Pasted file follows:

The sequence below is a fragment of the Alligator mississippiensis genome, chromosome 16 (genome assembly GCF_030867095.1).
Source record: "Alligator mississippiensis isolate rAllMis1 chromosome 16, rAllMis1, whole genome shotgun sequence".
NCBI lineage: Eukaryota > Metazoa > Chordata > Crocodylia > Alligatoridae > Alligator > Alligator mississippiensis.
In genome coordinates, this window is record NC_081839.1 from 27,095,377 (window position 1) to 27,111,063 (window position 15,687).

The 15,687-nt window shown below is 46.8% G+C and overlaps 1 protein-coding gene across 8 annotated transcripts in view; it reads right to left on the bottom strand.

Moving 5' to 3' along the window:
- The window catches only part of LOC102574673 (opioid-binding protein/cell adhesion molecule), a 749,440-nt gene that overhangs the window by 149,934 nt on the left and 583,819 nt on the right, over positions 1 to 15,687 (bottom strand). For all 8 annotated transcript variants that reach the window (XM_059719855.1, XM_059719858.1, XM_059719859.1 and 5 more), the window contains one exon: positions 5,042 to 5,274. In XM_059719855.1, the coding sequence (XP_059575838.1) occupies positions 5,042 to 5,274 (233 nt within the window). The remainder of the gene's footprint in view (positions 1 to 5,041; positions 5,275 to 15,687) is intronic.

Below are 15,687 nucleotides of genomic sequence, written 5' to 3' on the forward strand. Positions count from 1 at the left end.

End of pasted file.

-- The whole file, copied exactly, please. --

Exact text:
The sequence below is a fragment of the Alligator mississippiensis genome, chromosome 16 (genome assembly GCF_030867095.1).
Source record: "Alligator mississippiensis isolate rAllMis1 chromosome 16, rAllMis1, whole genome shotgun sequence".
NCBI lineage: Eukaryota > Metazoa > Chordata > Crocodylia > Alligatoridae > Alligator > Alligator mississippiensis.
In genome coordinates, this window is record NC_081839.1 from 27,095,377 (window position 1) to 27,111,063 (window position 15,687).

The 15,687-nt window shown below is 46.8% G+C and overlaps 1 protein-coding gene across 8 annotated transcripts in view; it reads right to left on the bottom strand.

Moving 5' to 3' along the window:
- The window catches only part of LOC102574673 (opioid-binding protein/cell adhesion molecule), a 749,440-nt gene that overhangs the window by 149,934 nt on the left and 583,819 nt on the right, over positions 1 to 15,687 (bottom strand). For all 8 annotated transcript variants that reach the window (XM_059719855.1, XM_059719858.1, XM_059719859.1 and 5 more), the window contains one exon: positions 5,042 to 5,274. In XM_059719855.1, the coding sequence (XP_059575838.1) occupies positions 5,042 to 5,274 (233 nt within the window). The remainder of the gene's footprint in view (positions 1 to 5,041; positions 5,275 to 15,687) is intronic.

Below are 15,687 nucleotides of genomic sequence, written 5' to 3' on the forward strand. Positions count from 1 at the left end.